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Working: A Musical is unique in its patchwork of monologues and songs that compel us to look at the person behind the job, but this 1978 documentary-theater experiment has always elicited more admiration than passion. Earnest, heartfelt and a tad sentimental, the show takes its cue from the subtitle of the oral history compiled by Studs Terkel on which it was based: People Talk About What They Do All Day and How They Feel About What They Do.
While the original Broadway production was a fast flop, the musical has had a robust life as a regional and school staple in revised versions. This latest iteration, performed by a cast of eight talented principals, shows why the material remains relevant and relatable.
Composer Stephen Schwartz and librettist Nina Faso devised the show, inviting contributions from other songwriters, including Craig Carnelia, Micki Grant, James Taylor and Mary Rodgers, the latter collaborating with lyricist Susan Birkenhead. Some songs have been dropped over the years as professions grew more obsolete (Schwartz’s newsboys number, for one), while new elements have been added to update the work, notably two songs by Lin-Manuel Miranda.
The common thread is the necessity of making a living for all of us who are not independently wealthy, and among the themes running through the show are the need to find dignity in even the most seemingly mundane employment, the reward of taking pride in one’s work, no matter how humble, and the legacies of parents either passing down professions from one generation to the next, or striving to enable better working lives for their children. “The extraordinary dreams of ordinary people,” was how Terkel described it in his 1974 book.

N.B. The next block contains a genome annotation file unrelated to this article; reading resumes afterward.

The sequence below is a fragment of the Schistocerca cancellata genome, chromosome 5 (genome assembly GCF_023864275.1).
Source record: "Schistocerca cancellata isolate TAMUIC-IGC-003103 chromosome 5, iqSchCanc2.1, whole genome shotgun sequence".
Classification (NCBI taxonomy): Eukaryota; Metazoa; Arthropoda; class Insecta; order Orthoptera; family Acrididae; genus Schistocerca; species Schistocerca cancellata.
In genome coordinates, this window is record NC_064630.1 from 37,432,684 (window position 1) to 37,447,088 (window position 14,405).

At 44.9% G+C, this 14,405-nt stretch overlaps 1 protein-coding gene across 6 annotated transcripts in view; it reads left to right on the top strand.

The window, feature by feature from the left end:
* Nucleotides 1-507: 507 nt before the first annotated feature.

Family legacy in the positive sense is explored through new interviews conducted for this production with the employees of New York City Center, where the musical is being staged by director Anne Kauffman for just five performances. The actors play two generations of security, front-of-house and box office staff. This engaging element serves the dual purpose of celebrating the often overlooked people who make one of this city’s great cultural institutions run, and by extension, the unseen, underappreciated folks who keep America’s wheels turning.
The heart of Working has always been its depiction of blue-collar jobs, and while trades like artisanal stone mason and millworker evoke another era, other professions portrayed here like waitress, fireman, teacher, long-distance truck driver and that most reductive of vocational designations, housewife, remain very much a part of the fabric of this country.